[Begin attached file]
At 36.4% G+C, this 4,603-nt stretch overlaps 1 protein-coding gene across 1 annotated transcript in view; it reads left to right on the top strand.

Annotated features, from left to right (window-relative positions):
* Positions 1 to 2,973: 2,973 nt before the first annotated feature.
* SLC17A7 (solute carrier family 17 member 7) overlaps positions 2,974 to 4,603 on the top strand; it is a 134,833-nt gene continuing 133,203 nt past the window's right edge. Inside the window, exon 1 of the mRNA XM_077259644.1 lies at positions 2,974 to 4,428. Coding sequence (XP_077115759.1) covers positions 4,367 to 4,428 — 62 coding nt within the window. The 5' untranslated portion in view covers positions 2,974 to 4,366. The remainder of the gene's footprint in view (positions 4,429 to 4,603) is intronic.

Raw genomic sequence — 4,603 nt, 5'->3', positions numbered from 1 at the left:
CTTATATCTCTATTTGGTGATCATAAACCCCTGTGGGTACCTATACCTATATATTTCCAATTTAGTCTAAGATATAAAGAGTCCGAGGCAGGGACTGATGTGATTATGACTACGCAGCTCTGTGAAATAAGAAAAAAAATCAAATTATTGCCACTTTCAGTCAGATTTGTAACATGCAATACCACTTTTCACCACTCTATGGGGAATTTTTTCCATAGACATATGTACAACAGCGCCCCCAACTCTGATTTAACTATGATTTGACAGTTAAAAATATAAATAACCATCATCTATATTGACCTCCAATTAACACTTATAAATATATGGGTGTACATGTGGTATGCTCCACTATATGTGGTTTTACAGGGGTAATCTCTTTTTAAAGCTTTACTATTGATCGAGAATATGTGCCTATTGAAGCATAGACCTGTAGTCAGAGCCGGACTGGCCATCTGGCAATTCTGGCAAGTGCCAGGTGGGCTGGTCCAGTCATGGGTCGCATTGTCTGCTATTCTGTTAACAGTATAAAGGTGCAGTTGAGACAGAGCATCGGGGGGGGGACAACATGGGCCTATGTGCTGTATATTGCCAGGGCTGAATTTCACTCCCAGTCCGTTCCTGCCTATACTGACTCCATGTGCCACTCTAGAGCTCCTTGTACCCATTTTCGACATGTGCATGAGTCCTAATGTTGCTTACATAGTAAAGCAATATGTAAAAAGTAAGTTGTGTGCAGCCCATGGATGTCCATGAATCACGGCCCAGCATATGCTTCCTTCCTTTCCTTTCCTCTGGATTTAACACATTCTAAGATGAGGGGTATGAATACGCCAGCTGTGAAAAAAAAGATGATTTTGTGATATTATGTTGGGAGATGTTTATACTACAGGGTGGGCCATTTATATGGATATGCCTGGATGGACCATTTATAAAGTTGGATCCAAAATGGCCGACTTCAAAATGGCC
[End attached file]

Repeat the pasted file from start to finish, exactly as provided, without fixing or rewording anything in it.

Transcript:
At 36.4% G+C, this 4,603-nt stretch overlaps 1 protein-coding gene across 1 annotated transcript in view; it reads left to right on the top strand.

Annotated features, from left to right (window-relative positions):
* Positions 1 to 2,973: 2,973 nt before the first annotated feature.
* SLC17A7 (solute carrier family 17 member 7) overlaps positions 2,974 to 4,603 on the top strand; it is a 134,833-nt gene continuing 133,203 nt past the window's right edge. Inside the window, exon 1 of the mRNA XM_077259644.1 lies at positions 2,974 to 4,428. Coding sequence (XP_077115759.1) covers positions 4,367 to 4,428 — 62 coding nt within the window. The 5' untranslated portion in view covers positions 2,974 to 4,366. The remainder of the gene's footprint in view (positions 4,429 to 4,603) is intronic.

Raw genomic sequence — 4,603 nt, 5'->3', positions numbered from 1 at the left:
CTTATATCTCTATTTGGTGATCATAAACCCCTGTGGGTACCTATACCTATATATTTCCAATTTAGTCTAAGATATAAAGAGTCCGAGGCAGGGACTGATGTGATTATGACTACGCAGCTCTGTGAAATAAGAAAAAAAATCAAATTATTGCCACTTTCAGTCAGATTTGTAACATGCAATACCACTTTTCACCACTCTATGGGGAATTTTTTCCATAGACATATGTACAACAGCGCCCCCAACTCTGATTTAACTATGATTTGACAGTTAAAAATATAAATAACCATCATCTATATTGACCTCCAATTAACACTTATAAATATATGGGTGTACATGTGGTATGCTCCACTATATGTGGTTTTACAGGGGTAATCTCTTTTTAAAGCTTTACTATTGATCGAGAATATGTGCCTATTGAAGCATAGACCTGTAGTCAGAGCCGGACTGGCCATCTGGCAATTCTGGCAAGTGCCAGGTGGGCTGGTCCAGTCATGGGTCGCATTGTCTGCTATTCTGTTAACAGTATAAAGGTGCAGTTGAGACAGAGCATCGGGGGGGGGACAACATGGGCCTATGTGCTGTATATTGCCAGGGCTGAATTTCACTCCCAGTCCGTTCCTGCCTATACTGACTCCATGTGCCACTCTAGAGCTCCTTGTACCCATTTTCGACATGTGCATGAGTCCTAATGTTGCTTACATAGTAAAGCAATATGTAAAAAGTAAGTTGTGTGCAGCCCATGGATGTCCATGAATCACGGCCCAGCATATGCTTCCTTCCTTTCCTTTCCTCTGGATTTAACACATTCTAAGATGAGGGGTATGAATACGCCAGCTGTGAAAAAAAAGATGATTTTGTGATATTATGTTGGGAGATGTTTATACTACAGGGTGGGCCATTTATATGGATATGCCTGGATGGACCATTTATAAAGTTGGATCCAAAATGGCCGACTTCAAAATGGCC